Nearly 40 years of border conflict between Russia and Norway in the Barents Sea have officially ended. Oslo and Moscow can now rightly map the territory, which has been governed by a moratorium since 1980. The scavenger hunt began just hours after the treaty came into force on July 7, 2011. What will be the consequences of the delimitation agreement? The treaty marks the end of a long process that began in 1970. The breakthrough of the negotiations was well known during President Medvedev`s visit to Norway on 27 April, when the Norwegian and Russian foreign ministers signed a joint declaration announcing that the negotiating delegations of the two countries had reached a provisional agreement on delimitation. – Murmansk is very important in the cooperation between our two countries, said President Medvedev. The Norwegian Prime Minister said: – I am pleased that the agreement is signed here in Murmansk. Murmansk is a crossroads in cooperation between Norway and Russia. Whatever resources will be found in the future on the Norwegian and Russian sides, both countries can already claim victory. It is above all a political agreement that pays tribute to diplomacy and negotiation, but also an agreement that can have considerable economic benefits for countries.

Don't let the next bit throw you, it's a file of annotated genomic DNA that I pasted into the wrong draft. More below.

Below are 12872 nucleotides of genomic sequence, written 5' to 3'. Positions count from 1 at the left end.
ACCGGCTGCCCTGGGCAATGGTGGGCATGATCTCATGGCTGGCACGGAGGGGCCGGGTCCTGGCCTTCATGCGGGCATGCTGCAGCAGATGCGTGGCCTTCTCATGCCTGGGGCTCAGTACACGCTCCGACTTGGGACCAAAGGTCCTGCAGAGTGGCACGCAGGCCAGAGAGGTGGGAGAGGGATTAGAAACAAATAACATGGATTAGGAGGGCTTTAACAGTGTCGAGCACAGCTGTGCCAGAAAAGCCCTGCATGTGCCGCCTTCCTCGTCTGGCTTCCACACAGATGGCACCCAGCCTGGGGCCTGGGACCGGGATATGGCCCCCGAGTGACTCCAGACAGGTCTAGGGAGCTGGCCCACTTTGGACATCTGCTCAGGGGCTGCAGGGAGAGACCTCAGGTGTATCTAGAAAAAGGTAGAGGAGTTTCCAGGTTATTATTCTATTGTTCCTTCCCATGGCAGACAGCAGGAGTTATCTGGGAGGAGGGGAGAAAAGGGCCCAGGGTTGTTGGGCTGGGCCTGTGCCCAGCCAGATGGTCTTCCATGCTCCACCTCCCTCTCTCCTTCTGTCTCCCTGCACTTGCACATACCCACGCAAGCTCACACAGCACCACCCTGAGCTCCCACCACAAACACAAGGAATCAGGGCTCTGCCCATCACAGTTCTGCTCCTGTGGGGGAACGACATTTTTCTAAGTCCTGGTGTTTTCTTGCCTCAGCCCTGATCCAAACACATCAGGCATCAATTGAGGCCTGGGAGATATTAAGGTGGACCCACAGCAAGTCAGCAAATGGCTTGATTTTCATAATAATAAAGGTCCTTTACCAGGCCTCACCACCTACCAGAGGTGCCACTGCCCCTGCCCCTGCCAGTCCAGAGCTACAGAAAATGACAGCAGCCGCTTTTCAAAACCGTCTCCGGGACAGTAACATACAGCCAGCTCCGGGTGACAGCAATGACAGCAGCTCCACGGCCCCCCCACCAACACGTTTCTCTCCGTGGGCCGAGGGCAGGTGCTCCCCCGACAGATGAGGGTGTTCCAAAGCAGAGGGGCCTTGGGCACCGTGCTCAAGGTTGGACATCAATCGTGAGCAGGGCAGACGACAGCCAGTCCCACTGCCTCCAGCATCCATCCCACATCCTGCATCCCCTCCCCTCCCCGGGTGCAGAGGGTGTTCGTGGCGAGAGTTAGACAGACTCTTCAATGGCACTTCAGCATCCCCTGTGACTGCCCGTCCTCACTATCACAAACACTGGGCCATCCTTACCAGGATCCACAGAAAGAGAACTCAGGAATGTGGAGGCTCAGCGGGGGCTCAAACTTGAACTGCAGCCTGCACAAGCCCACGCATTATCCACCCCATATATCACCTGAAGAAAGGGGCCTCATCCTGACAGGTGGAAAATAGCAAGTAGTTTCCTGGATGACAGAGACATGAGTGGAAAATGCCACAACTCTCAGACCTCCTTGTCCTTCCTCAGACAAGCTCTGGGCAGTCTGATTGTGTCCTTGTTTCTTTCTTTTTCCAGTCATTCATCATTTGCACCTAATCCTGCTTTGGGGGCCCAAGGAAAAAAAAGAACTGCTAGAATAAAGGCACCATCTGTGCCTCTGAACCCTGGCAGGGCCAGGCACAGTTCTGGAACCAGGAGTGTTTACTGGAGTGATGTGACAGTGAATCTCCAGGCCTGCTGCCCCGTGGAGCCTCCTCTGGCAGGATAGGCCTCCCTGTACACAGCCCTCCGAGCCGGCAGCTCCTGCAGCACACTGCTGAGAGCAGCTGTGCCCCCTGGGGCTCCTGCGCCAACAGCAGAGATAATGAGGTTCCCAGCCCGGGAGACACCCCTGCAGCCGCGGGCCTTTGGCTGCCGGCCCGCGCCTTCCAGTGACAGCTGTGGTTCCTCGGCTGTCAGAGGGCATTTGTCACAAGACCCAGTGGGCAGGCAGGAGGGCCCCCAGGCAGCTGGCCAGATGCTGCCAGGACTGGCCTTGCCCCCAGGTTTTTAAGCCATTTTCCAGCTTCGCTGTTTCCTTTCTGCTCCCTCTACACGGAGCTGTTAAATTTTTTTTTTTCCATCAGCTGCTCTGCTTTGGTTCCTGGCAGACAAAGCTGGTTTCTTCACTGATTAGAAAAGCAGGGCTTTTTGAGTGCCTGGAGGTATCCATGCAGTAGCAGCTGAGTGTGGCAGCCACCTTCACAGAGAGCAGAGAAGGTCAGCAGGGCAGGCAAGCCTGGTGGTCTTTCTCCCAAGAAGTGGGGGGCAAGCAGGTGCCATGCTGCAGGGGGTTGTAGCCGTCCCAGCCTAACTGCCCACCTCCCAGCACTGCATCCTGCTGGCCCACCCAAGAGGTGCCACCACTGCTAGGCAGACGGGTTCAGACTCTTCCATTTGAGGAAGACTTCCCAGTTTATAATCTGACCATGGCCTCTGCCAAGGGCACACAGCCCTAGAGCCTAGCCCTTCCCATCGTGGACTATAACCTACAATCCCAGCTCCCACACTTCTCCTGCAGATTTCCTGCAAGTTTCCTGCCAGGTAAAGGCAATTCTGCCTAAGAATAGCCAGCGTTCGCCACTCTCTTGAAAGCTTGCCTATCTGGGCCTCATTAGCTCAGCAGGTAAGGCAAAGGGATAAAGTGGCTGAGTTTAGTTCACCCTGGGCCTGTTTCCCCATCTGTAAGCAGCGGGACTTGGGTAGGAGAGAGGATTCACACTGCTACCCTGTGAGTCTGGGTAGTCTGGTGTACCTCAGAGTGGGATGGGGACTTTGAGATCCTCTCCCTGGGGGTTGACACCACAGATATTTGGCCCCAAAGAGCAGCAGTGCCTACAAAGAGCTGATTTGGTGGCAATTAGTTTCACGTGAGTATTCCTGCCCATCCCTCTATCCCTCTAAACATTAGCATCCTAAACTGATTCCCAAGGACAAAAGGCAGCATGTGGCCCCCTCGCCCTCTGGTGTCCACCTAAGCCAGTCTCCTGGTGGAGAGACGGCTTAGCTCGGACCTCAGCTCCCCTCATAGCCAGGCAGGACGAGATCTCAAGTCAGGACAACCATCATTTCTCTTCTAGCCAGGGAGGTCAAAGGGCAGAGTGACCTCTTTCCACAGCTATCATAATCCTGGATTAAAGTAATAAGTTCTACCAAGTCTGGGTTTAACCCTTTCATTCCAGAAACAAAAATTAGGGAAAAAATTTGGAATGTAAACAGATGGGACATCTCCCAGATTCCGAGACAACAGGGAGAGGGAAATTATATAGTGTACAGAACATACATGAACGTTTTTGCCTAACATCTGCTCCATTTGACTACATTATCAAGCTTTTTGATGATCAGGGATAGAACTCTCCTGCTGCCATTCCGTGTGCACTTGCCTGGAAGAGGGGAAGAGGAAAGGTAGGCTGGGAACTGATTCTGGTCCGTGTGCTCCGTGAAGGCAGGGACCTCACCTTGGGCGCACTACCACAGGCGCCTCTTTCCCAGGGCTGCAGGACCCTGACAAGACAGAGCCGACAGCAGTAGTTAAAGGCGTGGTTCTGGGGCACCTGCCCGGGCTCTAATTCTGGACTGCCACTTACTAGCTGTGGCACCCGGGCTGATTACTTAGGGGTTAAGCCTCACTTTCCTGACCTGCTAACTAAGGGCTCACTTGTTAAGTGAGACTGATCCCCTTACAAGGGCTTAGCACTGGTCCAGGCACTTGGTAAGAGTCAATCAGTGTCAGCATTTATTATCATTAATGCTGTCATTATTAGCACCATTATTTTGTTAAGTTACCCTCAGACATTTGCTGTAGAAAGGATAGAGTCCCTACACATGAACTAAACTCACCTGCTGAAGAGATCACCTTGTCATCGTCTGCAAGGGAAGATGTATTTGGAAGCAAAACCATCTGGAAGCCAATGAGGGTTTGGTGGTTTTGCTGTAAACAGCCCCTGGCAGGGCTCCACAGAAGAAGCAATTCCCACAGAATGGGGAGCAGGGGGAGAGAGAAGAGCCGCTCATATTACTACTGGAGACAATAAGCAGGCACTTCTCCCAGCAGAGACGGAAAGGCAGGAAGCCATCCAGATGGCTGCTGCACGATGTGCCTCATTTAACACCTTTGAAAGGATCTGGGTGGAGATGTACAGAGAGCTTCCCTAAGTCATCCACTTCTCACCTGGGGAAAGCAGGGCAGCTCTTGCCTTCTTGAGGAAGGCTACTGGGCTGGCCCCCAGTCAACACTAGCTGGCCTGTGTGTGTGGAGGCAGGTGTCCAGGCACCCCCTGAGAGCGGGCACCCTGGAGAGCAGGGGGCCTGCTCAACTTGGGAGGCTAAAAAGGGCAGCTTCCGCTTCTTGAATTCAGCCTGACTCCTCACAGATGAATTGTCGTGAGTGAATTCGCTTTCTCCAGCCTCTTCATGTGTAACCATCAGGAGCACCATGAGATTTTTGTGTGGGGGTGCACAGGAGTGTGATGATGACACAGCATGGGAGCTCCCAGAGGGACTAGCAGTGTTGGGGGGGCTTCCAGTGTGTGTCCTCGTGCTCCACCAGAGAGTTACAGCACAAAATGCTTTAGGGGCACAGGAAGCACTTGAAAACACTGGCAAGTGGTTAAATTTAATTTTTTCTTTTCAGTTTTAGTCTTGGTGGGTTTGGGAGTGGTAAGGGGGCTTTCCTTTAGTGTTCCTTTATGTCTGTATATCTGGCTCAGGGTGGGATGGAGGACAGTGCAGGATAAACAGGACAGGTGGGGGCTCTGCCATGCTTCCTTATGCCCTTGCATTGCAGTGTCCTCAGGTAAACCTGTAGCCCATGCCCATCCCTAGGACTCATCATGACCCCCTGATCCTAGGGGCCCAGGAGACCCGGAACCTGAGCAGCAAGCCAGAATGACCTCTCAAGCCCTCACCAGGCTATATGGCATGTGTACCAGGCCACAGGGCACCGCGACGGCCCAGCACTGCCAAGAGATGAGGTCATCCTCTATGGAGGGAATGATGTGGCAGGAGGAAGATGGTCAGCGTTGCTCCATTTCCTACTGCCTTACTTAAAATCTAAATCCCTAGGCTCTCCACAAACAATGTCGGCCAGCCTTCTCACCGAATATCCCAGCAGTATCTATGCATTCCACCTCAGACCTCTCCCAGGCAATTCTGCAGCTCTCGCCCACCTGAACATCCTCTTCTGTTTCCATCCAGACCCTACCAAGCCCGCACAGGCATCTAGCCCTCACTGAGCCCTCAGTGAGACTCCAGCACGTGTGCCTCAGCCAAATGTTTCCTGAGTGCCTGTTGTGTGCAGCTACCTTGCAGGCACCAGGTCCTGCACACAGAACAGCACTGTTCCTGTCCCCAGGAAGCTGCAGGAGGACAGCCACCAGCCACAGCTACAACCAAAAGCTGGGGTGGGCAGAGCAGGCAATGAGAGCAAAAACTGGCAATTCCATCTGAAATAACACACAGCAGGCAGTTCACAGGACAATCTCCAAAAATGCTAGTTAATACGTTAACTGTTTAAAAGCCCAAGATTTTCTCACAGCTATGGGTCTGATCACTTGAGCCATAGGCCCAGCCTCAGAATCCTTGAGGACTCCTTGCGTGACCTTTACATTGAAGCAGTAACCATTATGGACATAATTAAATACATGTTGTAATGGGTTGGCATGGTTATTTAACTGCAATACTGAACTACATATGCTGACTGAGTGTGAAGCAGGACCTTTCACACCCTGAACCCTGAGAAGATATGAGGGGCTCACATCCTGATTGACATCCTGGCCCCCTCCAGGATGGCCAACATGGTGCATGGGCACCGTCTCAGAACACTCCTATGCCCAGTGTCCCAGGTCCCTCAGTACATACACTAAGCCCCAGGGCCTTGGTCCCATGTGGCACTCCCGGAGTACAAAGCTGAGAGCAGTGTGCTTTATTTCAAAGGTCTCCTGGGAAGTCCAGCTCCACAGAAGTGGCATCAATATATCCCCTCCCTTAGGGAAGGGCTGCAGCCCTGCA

According to some experts, total revenue from the implementation of the contract could reach $200 billion. This has the potential to significantly strengthen both land and offshore cooperation. The delimitation agreement is also widely welcomed on the east side of the border. “Uncertainty over territorial borders and maritime space has undoubtedly cast a shadow over major energy projects in the region,” Medvedev said. The Russian Ministry of Natural Resources and Environment quickly announced that the first exploration licences could be granted as early as 2013-14. On the other hand, experts are rather skeptical of such an acceleration. According to some, offshore oil production in the Arctic requires considerable resources and advanced technology, which is often lacking in state-controlled Russian giants Gazprom and Rosneft. Some voices also indicate that activities in the once-controversial area could degrade development of the nearby Shtokman gas field. The parties also agree to combat marine pollution as a result of fishing activities and the agreement provides technical rules for fisheries implementation, control measures and research cooperation. Norway and Russia have agreed on a new fishing agreement on the Barents Sea for 2019. The agreement focuses on the continued sustainable management of fish stocks in the region and includes a quota of 725,000 tonnes of cod to be distributed on the basis of previous agreements between Norway, Russia and third countries.